The picture above shows two modern travelers making their way through some rough, desert-like terrain. If you imagine them in long robes and squint a bit, this is probably pretty close to how the two disciples looked, as they made their way to Emmaus. This Biblical story has been on my mind lately, since it was Gospel reading at Mass on Wednesday of the Octave of Easter.
The big question that everyone always asks about the Emmaus story is "Why didn't the two disciples recognize Jesus?" I once heard a well known Scripture scholar ask this exact question at a conference. She was giving the keynote address, and I always appreciate the many wise and true insights she shares about Scripture. But, she mentioned that the disciples' lack of ability to recognize Jesus had always bothered her. After all, they had spent a few years with Jesus. How could they not recognize someone they had spent so much time with? Was he that changed, after the resurrection? Her answer was to say that the disciples simply could not recognize Jesus because they couldn't fathom the possibility of the resurrection. Maybe there is some truth to that. I've heard other folk say that the disciples didn't recognize Jesus because he was so transformed in glory he was impossible to recognize.
Where did Jesus go?
But there’s another way of looking at this mysterious “hiddenness” of Christ on the road to Emmaus. I think the answer is just more simple than that. After his resurrection, whenever Jesus IS recognized, it is almost always around food and breaking bread. In fact, I like to read the Emmaus story out loud to the families at church and I stop at verse 31:
And it happened that, while he was with them at table, he took bread, said the blessing, broke it, and gave it to them. With that their eyes were opened and they recognized him, but he vanished from their sight. (Luke 24: 30-31).
"Where did Jesus go?" I ask. "I'll give you a hint. He is still in the room." I love to watch the young children especially. They turn to mom or dad, eyes wide, and say "Where is he?"
I asked this very question three days ago, to a new group of families this year. As is common, many of the answers revolved around the idea that 1. Jesus is dead so 2. He must be a ghost. Here are some of the answers I heard:
“Back to God in Heaven?”
“To the tomb?”
“To the next room?”
“To the graveyard?”
And then, with assistance from grandma and grandpa, “To the bread and wine?” Yes!
The answer is pretty obvious, once it's pointed out. Jesus has not left. He is now fully present in the form of bread and wine, just as we proclaim at every Mass. We call this the Real Presence. Jesus is fully present in the Eucharist; the bread has become his body and the wine has become his blood. This is not symbolic. It’s a real, though hidden, change, that surpasses our understanding. We receive it in faith, because God is doing something new.
The Catechism puts it this way “At the heart of the Eucharistic celebration are the bread and wine that, by the words of Christ and the invocation of the Holy Spirit, become Christ’s Body and Blood. Faithful to the Lord’s command the Church continues to do, in his memory and until his glorious return, what he did on the Eve of his Passion:”He took bread….” “[T]aking the chalice filled with the fruit of the vine….” The signs of bread and wine become, in a way surpassing understanding, the Body and Blood of Christ. (CCC 1350)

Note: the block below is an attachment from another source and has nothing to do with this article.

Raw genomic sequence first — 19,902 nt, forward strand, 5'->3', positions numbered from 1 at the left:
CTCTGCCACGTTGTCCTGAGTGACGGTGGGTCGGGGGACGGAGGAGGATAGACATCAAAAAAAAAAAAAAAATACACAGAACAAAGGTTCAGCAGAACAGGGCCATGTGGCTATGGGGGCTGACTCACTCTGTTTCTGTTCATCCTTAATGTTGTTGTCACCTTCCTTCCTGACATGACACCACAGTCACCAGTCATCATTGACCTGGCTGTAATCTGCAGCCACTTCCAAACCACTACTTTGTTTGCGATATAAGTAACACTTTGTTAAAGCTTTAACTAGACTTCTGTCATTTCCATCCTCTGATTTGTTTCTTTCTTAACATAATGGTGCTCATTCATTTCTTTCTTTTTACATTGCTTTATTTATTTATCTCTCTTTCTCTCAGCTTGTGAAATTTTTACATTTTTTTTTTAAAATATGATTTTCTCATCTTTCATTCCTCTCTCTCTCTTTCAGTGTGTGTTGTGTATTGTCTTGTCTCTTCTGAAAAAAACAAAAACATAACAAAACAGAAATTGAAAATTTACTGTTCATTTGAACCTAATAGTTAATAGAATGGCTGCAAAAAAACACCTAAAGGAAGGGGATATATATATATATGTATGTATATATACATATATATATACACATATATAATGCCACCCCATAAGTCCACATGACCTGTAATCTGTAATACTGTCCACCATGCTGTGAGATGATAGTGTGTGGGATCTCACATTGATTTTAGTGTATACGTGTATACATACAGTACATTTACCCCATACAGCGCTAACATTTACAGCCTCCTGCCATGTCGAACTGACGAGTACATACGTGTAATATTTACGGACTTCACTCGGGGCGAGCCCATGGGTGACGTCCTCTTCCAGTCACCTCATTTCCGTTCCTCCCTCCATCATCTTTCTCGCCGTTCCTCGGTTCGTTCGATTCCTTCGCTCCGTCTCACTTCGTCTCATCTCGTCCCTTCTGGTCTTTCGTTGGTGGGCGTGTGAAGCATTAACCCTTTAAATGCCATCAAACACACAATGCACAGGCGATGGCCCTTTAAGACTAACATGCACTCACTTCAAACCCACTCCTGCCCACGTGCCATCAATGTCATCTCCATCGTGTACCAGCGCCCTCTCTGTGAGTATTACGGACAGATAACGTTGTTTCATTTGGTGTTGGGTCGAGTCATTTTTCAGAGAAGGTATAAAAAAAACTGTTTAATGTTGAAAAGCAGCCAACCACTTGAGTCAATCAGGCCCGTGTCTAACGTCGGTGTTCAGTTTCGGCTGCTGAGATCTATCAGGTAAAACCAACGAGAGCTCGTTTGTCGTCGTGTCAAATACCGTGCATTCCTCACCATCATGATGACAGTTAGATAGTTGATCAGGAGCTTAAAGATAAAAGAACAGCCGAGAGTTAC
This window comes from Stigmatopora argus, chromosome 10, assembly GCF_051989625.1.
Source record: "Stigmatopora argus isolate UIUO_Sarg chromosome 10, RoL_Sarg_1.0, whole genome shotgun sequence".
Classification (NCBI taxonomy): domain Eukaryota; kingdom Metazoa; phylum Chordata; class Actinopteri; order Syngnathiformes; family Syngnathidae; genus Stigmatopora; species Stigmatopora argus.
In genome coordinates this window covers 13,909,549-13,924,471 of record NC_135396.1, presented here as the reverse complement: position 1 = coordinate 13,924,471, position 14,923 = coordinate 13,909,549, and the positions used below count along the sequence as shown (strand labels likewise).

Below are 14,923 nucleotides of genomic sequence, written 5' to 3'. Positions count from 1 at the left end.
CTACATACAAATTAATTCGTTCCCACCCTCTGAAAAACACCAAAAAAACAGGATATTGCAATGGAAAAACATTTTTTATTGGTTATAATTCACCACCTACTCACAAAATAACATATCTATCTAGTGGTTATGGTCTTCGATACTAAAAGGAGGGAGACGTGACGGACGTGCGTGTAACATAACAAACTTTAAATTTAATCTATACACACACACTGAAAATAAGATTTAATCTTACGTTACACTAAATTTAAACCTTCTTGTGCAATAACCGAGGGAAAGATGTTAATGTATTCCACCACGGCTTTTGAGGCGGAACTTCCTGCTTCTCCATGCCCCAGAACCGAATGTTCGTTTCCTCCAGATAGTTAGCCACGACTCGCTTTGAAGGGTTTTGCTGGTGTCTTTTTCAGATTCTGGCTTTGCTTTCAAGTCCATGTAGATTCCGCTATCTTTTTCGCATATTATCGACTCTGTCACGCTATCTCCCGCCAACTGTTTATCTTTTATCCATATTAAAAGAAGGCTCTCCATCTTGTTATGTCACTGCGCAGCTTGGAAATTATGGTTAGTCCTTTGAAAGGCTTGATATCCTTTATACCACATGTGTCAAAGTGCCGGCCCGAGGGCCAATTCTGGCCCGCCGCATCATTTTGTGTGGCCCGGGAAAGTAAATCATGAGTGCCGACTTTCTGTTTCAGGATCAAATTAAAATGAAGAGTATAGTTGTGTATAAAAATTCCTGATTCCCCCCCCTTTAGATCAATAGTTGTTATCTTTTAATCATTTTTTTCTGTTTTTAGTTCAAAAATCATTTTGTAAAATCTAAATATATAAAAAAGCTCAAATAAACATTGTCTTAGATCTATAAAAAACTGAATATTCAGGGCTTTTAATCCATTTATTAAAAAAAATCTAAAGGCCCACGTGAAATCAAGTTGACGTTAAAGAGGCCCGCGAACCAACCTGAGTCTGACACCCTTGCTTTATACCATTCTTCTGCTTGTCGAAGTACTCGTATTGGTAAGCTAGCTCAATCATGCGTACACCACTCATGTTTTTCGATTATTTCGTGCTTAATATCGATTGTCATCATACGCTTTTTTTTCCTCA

It seems, then, that the reason the two disciples didn't recognize Jesus on the road to Emmaus is that, post resurrection, Jesus will be fully present sacramentally. He is no longer only Jesus of Nazareth, the wandering preacher with a small band of followers, even though we understand he has always been the Son of God. Jesus has changed from being confined to a single place and point in time (i.e. a very small and local area of Judea, circa 33 AD) to being able to go everywhere and all times, carried through time and space by his disciples, who become moving temples. Yes, this form is unexpected, especially to those of us outside of Judaism who don't have the tradition of the Passover meal handed down, generation to generation. And certainly, it was completely unexpected even to the Jewish people of Jesus’ time. But, it also makes sense if you follow all the other covenants that God made in the Old Testament. This New Covenant, where Jesus substitutes himself for the Passover lamb, fulfills all the promises of the previous covenants in a new, astounding way.
The Returning of the Cosmos to Christ
It does one thing more, as well, that we have to realize. This is the beginning of the reconciliation, or the returning, of the cosmos to God. There is really nothing special about the little bit of wheat and the sampling of grapes that are used on the altar at Mass. The divinization of that little bit of wheat and those few grapes points to the ultimate end of the entire universe, when God will be "all in all" to creation. Like these small bits of nature, those who follow in the path of discipleship until the end will enter the Kingdom of God, will become one with the inner life of the Trinity and be divinized. This is the belief we express about the saints in heaven.
It's a lot to take in, really. I like to say it's "profoundly simple." Something to ponder, this Easter season. You can read the story of Emmaus here: Luke 24:13-35